UN agency voices deep concern over continued ethnic violence in South Sudan
Thousands of Murle civilians, including many women and children, have sought refuge in forests and swamps to avoid attack from rival ethnic groups, and they have little or no access to food and clean drinking water.
This follows an attack last weekend against the town of Pibor by a 6,000-strong column of armed youths from the Lou Nuer tribe.
Lise Grande, the UN Humanitarian Coordinator for South Sudan, said the exact number of casualties from the attack was unknown, but peacekeepers serving with the UN mission (UNMISS) had helped to rescue and evacuate civilians and deter further violence.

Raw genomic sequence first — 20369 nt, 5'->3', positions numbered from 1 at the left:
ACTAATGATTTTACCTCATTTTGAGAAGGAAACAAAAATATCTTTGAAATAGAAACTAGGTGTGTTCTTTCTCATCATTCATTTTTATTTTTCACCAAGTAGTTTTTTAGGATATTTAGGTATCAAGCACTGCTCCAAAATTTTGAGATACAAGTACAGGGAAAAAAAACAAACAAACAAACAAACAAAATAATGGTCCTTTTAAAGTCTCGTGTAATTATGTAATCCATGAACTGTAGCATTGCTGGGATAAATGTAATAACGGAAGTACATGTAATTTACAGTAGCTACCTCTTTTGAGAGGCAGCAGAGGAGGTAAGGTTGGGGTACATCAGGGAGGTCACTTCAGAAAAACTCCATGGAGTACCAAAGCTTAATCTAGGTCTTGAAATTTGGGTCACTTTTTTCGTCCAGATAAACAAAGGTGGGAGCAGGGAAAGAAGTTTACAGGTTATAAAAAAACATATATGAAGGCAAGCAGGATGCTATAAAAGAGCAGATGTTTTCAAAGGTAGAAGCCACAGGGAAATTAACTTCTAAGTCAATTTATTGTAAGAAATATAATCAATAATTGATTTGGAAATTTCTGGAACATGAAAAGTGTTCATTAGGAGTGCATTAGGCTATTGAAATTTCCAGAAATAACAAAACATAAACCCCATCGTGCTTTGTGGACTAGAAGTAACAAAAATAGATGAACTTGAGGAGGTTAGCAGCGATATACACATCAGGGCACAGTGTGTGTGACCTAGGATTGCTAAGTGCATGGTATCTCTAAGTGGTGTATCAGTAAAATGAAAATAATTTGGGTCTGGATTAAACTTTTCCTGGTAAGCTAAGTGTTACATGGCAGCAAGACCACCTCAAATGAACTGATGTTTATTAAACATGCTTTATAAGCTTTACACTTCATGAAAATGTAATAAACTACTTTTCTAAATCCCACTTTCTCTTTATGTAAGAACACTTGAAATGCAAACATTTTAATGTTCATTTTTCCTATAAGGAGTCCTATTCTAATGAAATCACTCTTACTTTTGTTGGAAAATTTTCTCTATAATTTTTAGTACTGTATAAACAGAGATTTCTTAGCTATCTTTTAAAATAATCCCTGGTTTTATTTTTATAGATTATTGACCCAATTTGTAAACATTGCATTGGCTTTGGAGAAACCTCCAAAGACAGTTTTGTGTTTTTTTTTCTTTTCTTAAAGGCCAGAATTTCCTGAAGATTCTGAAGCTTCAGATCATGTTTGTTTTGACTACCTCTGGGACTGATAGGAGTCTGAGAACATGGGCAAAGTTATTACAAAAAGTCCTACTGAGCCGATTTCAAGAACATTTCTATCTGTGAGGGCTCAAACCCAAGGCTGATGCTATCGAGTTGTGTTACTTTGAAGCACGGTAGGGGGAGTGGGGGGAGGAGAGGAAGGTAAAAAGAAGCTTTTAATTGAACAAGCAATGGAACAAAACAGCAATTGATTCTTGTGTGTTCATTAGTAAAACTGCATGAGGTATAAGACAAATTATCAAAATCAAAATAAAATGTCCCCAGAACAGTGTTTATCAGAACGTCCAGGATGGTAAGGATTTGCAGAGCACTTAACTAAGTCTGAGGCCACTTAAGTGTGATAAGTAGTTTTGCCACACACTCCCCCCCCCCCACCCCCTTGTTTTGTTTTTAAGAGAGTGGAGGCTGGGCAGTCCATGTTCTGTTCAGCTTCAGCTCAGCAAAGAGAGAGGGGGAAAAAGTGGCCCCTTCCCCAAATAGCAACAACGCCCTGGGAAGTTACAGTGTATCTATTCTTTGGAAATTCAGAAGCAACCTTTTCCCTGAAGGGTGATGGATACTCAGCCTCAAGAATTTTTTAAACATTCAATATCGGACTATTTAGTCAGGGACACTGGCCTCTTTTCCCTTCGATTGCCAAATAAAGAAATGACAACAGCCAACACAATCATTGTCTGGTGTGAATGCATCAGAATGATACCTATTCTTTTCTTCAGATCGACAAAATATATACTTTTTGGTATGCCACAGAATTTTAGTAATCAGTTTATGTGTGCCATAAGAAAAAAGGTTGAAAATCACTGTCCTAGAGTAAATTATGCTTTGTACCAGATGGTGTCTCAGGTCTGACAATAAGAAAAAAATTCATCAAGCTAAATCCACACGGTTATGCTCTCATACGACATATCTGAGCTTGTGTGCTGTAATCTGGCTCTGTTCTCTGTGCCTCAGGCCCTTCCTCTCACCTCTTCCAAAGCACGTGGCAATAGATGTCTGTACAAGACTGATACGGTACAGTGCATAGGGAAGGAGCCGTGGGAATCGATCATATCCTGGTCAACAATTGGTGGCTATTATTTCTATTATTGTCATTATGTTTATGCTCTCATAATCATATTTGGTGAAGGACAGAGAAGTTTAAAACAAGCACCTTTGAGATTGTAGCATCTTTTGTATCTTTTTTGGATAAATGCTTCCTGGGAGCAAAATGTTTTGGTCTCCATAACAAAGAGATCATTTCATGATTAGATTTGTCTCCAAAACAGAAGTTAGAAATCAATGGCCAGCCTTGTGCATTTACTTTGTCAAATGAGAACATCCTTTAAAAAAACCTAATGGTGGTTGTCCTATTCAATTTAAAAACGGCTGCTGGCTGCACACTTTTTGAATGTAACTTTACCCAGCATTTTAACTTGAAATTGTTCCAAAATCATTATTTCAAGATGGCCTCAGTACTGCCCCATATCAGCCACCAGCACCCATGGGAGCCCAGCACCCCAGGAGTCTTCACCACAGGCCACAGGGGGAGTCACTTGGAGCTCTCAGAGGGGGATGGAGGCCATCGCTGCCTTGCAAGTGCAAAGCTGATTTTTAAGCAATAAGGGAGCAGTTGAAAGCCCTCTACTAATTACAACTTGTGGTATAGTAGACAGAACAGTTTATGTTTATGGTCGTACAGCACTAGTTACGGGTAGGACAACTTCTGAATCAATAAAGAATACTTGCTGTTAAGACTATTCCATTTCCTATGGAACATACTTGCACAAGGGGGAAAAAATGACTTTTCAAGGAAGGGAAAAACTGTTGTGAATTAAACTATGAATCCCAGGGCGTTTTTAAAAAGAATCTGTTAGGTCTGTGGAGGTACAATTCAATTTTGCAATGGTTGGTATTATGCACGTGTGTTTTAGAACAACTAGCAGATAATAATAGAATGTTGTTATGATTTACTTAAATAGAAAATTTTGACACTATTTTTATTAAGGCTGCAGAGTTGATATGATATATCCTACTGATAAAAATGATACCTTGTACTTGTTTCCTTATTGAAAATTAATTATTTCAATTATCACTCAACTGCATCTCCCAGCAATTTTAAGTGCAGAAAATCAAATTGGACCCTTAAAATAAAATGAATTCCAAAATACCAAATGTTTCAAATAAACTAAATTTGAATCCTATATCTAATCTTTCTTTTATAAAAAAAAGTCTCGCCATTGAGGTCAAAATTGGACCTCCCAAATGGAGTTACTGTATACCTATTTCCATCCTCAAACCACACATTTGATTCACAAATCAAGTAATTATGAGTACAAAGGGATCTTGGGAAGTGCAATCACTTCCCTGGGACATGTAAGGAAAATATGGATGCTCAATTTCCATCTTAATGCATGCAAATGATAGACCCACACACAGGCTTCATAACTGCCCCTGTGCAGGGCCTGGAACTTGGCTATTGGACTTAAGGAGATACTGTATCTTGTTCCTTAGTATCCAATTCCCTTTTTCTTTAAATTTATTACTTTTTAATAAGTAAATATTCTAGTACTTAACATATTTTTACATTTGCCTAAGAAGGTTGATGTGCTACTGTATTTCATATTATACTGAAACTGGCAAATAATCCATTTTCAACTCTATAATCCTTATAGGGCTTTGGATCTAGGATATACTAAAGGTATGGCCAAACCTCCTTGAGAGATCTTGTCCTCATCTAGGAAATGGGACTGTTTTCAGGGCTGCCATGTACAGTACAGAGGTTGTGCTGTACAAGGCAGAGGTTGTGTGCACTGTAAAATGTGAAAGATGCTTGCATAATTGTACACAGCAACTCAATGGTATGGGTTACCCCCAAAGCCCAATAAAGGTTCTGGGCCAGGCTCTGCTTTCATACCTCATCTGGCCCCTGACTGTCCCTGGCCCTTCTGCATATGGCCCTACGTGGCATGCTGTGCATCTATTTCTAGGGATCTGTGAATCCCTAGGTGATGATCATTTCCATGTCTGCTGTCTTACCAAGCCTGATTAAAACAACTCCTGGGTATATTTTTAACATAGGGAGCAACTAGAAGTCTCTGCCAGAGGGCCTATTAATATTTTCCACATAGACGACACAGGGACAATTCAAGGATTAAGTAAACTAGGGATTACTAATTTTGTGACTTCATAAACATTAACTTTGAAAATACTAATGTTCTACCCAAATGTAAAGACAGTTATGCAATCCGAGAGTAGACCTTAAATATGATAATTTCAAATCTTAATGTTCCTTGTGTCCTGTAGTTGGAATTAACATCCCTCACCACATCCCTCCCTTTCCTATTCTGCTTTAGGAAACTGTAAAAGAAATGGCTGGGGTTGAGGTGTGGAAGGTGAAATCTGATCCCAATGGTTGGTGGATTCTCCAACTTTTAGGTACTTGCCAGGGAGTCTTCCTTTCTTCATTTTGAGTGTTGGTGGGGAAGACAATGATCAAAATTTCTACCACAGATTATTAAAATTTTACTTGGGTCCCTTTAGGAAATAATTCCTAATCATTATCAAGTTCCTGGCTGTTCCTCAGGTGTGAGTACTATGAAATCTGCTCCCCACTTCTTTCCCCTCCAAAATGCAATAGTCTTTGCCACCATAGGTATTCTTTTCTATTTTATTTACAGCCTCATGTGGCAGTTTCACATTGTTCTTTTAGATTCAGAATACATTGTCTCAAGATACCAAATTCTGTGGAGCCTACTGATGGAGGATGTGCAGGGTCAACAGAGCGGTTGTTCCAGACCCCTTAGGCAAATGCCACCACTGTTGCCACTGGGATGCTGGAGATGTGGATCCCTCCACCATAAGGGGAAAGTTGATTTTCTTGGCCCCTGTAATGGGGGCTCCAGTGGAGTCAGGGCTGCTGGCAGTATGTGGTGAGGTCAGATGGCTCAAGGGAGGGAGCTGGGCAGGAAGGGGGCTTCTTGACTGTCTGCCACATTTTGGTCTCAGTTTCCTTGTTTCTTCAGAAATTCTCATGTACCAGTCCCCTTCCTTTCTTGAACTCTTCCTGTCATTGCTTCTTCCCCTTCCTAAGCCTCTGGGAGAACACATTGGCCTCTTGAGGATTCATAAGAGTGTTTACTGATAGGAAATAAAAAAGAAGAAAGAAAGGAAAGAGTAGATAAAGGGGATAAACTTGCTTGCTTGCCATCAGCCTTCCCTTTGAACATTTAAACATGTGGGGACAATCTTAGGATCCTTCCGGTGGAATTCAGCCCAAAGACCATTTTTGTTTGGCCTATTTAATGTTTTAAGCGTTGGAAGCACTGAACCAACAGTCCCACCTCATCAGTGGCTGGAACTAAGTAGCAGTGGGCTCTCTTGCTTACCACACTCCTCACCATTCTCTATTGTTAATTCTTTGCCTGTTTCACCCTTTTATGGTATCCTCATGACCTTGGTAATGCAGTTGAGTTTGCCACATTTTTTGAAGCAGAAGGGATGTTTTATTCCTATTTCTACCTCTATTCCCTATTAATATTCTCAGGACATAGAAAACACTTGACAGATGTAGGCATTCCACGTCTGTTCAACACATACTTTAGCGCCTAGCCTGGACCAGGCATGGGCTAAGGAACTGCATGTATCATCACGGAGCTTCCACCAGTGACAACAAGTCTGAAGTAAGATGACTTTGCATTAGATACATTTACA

Ms. Grande told UN Radio today that a joint UN-Government humanitarian delegation that visited Pibor in the aftermath of the attack found the town to be intact but the humanitarian situation to be grim.
“We saw many people returning, and their condition was serious,” she said. “Families had been out in the bush for up to a week.”
WFP has started rushing in supplies to Pibor residents, with enough emergency rations to feed more than 1,000 people for two weeks.
The agency has also pre-positioned food in the town of Boma, where hundreds of displaced people have gathered and continue to arrive.